Definitions for yeomanˈyoʊ mən

This page provides all possible meanings and translations of the word yeoman

Princeton's WordNet

  1. yeoman, yeoman of the guard, beefeater(noun)

    officer in the (ceremonial) bodyguard of the British monarch

  2. yeoman(noun)

    in former times was free and cultivated his own land

Wiktionary

  1. yeoman(Noun)

    An official providing honorable service in a royal or high noble household, ranking between a squire and a page.

  2. yeoman(Noun)

    A former class of small freeholders who farm their own land; a commoner of good standing.

  3. yeoman(Noun)

    A subordinate, deputy, aide, or assistant.

  4. yeoman(Noun)

    A Yeoman Warder.

  5. yeoman(Noun)

    A clerk in the US navy, and US Coast Guard.

  6. yeoman(Noun)

    In a vessel of war, the person in charge of the storeroom.

  7. yeoman(Noun)

    A member of the Yeomanry Cavalry officially chartered in 1794 originating around the 1760s.

  8. yeoman(Noun)

    A member of the Imperial Yeomanry officially created in 1890s and renamed in 1907.

  9. Origin: yoman, yeman, from (compare Old Frisian gāman ‘villager’, Middle Dutch goymann ‘arbiter’), compound of ge, gea ‘district, region’ (in ælge, Suthrigea), from gawi (compare West Frisian gea, goa, Dutch gouw, German Gau), and mann ‘man’.\ More at man.

Webster Dictionary

  1. Yeoman(noun)

    a common man, or one of the commonly of the first or most respectable class; a freeholder; a man free born

  2. Yeoman(noun)

    a servant; a retainer

  3. Yeoman(noun)

    a yeoman of the guard; also, a member of the yeomanry cavalry

  4. Yeoman(noun)

    an interior officer under the boatswain, gunner, or carpenters, charged with the stowage, account, and distribution of the stores

  5. Origin: [OE. yoman, eman, oman; of uncertain origin; perhaps the first, syllable is akin to OFries. g district, region, G. gau, OHG. gewi, gouwi, Goth. gawi. 100.]

Freebase

  1. Yeoman

    Yeoman refers chiefly to a free man owning his own farm, especially from the Elizabethan era to the 17th century. Work requiring a great deal of effort or labour, such as would be done by a yeoman farmer, came to be described as yeoman's work. Thus yeoman became associated with hard toil. Yeoman was also a rank or position in a noble household, with titles such as Yeoman of the Chamber, Yeoman of the Crown, Yeoman Usher, and King's Yeoman. Most of these, including the Yeomen of the Guard, had the duty of protecting the sovereign and other dignitaries as a bodyguard, and carrying out various duties for the sovereign as assigned to his office. In modern British usage, yeoman may specifically refer to ⁕a member of a reserve military unit called a yeomanry, similar to the militia, traditionally raised from moderately wealthy commoners in England and Wales, and today part of the Territorial Army; ⁕a member of the Yeomen of the Guard ⁕a member of the Yeomen Warders of the Tower of London ⁕a non-commissioned officer usually with the rank of staff sergeant or Warrant Officer Class 1 in the Royal Corps of Signals in the British Army, an appointment achieved upon completion of a 14-month technical course.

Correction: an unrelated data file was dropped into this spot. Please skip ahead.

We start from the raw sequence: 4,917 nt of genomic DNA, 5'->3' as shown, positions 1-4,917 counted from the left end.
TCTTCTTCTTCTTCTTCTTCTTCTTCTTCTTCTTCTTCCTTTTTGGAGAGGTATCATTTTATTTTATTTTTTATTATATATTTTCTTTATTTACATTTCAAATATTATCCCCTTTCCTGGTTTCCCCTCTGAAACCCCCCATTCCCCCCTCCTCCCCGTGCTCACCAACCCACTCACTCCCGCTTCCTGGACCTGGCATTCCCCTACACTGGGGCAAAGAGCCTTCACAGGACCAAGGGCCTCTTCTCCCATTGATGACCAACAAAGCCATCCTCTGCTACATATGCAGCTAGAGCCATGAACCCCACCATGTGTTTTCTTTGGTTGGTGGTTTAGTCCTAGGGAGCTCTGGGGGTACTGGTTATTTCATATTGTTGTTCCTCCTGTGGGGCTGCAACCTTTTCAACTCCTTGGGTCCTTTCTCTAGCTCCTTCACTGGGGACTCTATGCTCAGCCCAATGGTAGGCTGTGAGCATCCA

Chambers 20th Century Dictionary

  1. Yeoman

    yō′man, n. in early English history, a common menial attendant, but after the fifteenth century, one of a class of small freeholders, forming the next grade below gentlemen: a man of small estate, any small farmer or countryman above the grade of labourer: an officer of the royal household: a member of the yeomanry cavalry: (Shak.) a journeyman, assistant: a gentleman in a royal or noble household, ranking between a sergeant and a groom.—adj. Yeo′manly, of yeoman's rank: humble and honest.—adv. staunchly, bravely.—n. Yeo′manry, the collective body of yeomen or smaller freeholders: a cavalry volunteer force in Great Britain, formed during the wars of the French Revolution, its organisation by counties, under the lords-lieutenant, raised and drilled locally, the men providing their own horses and uniform.—Yeomen of the guard, a veteran company of picked soldiers, employed in conjunction with the gentlemen-at-arms on grand occasions as the sovereign's bodyguard—constituted a corps in 1485 by Henry VII., and still wearing the costume of that period; Yeoman's service, powerful aid, such as came from the yeomen in the English armies of early times. [M. E. yoman, yemen, doubtless from an A.S. gáman, not found, but seen in Old Frisian gāman, villager—, a village (Ger. gau, district), man, man.]

Numerology

  1. Chaldean Numerology

    The numerical value of yeoman in Chaldean Numerology is: 5

  2. Pythagorean Numerology

    The numerical value of yeoman in Pythagorean Numerology is: 1

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